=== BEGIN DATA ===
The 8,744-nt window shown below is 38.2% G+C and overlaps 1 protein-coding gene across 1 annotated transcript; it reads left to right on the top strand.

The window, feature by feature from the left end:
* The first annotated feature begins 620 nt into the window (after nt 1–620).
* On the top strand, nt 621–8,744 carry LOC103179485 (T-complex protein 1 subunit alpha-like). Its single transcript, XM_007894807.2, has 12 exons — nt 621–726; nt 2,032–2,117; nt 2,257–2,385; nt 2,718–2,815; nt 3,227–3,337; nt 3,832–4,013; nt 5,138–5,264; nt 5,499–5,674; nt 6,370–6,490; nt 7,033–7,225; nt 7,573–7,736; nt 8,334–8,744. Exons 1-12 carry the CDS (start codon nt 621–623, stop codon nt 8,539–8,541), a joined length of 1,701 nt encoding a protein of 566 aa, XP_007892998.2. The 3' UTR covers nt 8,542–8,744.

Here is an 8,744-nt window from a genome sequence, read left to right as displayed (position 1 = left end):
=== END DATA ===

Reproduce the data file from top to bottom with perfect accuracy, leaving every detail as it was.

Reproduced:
The 8,744-nt window shown below is 38.2% G+C and overlaps 1 protein-coding gene across 1 annotated transcript; it reads left to right on the top strand.

The window, feature by feature from the left end:
* The first annotated feature begins 620 nt into the window (after nt 1–620).
* On the top strand, nt 621–8,744 carry LOC103179485 (T-complex protein 1 subunit alpha-like). Its single transcript, XM_007894807.2, has 12 exons — nt 621–726; nt 2,032–2,117; nt 2,257–2,385; nt 2,718–2,815; nt 3,227–3,337; nt 3,832–4,013; nt 5,138–5,264; nt 5,499–5,674; nt 6,370–6,490; nt 7,033–7,225; nt 7,573–7,736; nt 8,334–8,744. Exons 1-12 carry the CDS (start codon nt 621–623, stop codon nt 8,539–8,541), a joined length of 1,701 nt encoding a protein of 566 aa, XP_007892998.2. The 3' UTR covers nt 8,542–8,744.

Here is an 8,744-nt window from a genome sequence, read left to right as displayed (position 1 = left end):